By Woody Leonhard

Windows 10 will pull the industry kicking and screaming out of the BIOS generation and into a far more capable — and controversial — alternative, Unified Extensible Firmware Interface (UEFI). A UEFI Secure Boot option in Windows 10 validates programs before allowing them to run. If Secure Boot is turned on, operating system loaders have to be “signed” using a digital certificate.

Although UEFI machines in the time of Windows 7 were unusual, starting with Windows 8, every new machine with a Runs Windows 8 sticker is required to run UEFI; it’s part of the licensing requirement. Windows 10 continues the same requirement. ‘Tis a brave new world.

If you want to dual boot between Windows 10 and Linux, the Linux program must have a digital certificate — something Linux programs have never required before.

After UEFI validates the digital key, UEFI calls on Windows Defender to verify the certificate for the OS loader. Windows Defender (or another security program) can go out to the Internet and check to see whether UEFI is about to run an OS that has had its certificate yanked.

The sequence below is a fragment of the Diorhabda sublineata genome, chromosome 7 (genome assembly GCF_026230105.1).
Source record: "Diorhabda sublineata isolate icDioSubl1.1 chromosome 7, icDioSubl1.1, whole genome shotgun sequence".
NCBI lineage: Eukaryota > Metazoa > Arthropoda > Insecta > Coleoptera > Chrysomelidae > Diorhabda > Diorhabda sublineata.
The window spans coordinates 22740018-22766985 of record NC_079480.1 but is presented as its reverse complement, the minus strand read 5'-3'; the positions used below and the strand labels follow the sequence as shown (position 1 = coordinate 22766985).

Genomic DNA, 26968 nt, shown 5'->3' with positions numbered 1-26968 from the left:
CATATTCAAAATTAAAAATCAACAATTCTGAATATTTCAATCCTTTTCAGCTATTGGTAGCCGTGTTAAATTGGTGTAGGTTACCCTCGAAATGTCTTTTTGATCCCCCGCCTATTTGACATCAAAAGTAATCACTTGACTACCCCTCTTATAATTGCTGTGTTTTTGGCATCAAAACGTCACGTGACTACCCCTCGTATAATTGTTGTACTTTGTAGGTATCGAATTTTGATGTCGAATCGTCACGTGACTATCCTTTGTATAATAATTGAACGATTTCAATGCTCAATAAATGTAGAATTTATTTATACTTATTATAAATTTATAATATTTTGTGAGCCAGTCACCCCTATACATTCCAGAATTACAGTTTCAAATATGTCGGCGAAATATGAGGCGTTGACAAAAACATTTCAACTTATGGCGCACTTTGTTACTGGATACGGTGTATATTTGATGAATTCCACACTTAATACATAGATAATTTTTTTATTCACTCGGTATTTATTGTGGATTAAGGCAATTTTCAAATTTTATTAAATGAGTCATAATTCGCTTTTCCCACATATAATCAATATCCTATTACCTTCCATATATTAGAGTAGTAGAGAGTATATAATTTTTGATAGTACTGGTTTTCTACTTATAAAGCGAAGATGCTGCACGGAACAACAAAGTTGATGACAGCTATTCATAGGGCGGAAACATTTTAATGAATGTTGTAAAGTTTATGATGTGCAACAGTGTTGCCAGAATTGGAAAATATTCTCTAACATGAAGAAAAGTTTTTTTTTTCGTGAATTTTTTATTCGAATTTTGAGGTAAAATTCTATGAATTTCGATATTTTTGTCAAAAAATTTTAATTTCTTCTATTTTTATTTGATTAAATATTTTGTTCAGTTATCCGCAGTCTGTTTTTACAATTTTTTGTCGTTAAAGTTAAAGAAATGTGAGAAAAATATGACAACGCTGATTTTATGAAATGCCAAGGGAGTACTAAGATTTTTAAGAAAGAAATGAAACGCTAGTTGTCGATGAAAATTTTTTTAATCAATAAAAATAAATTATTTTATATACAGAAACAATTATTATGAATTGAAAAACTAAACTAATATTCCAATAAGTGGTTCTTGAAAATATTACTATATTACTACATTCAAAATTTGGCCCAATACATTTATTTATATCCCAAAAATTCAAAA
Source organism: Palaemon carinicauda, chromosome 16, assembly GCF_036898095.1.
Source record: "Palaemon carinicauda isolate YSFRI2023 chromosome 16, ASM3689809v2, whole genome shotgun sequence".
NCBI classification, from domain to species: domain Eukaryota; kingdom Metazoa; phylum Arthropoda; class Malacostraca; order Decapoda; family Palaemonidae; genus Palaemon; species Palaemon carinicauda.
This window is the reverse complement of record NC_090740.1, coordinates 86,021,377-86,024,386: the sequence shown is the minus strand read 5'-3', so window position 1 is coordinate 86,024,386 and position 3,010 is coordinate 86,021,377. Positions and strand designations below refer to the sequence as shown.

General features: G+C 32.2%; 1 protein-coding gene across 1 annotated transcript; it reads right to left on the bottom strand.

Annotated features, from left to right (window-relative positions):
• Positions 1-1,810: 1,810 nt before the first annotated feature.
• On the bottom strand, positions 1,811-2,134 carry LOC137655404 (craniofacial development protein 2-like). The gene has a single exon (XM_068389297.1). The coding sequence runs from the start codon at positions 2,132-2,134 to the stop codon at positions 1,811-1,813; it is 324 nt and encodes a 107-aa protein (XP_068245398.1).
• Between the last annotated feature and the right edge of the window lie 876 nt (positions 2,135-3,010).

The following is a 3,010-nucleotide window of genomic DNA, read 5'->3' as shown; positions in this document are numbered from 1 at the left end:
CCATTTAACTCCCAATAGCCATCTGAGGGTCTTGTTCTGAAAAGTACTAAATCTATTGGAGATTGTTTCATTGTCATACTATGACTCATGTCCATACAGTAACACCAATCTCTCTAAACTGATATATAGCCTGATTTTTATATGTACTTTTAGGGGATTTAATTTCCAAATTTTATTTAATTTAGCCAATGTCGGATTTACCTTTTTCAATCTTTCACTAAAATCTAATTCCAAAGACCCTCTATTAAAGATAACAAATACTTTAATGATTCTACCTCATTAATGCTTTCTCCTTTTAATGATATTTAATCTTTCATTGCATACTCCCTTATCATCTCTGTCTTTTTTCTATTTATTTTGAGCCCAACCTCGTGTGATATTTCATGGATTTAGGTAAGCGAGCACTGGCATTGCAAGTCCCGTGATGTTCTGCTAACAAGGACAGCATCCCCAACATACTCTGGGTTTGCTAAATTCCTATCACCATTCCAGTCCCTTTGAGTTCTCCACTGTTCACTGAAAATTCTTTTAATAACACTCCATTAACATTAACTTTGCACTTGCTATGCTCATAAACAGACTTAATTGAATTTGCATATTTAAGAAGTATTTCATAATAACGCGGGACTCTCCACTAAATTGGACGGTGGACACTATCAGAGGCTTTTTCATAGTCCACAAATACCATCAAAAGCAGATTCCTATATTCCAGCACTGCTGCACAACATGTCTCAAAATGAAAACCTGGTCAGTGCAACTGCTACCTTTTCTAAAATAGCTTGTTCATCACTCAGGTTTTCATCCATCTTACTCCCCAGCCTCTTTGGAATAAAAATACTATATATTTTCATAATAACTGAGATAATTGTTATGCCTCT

So, in essence, in a dual boot system, Windows Defender decides whether an operating system gets loaded on your Secure Boot-enabled machine.

That curls the toes of many Linux fans. Why should their operating systems be subject to Microsoft’s rules, if you want to dual boot between Windows 10 and Linux?

If you have a PC with UEFI and Secure Boot and you want to boot an operating system that doesn’t have a Microsoft-approved digital signature, you have two options:

  • You can turn off Secure Boot.

  • You can manually add a key to the UEFI validation routine, specifically allowing that unsigned operating system to load.

Some PCs won’t let you turn off Secure Boot. So if you want to dual boot Windows 10 and some other operating system on a Windows 10-certified computer, you may have lots of hoops to jump through. Check with your hardware manufacturer.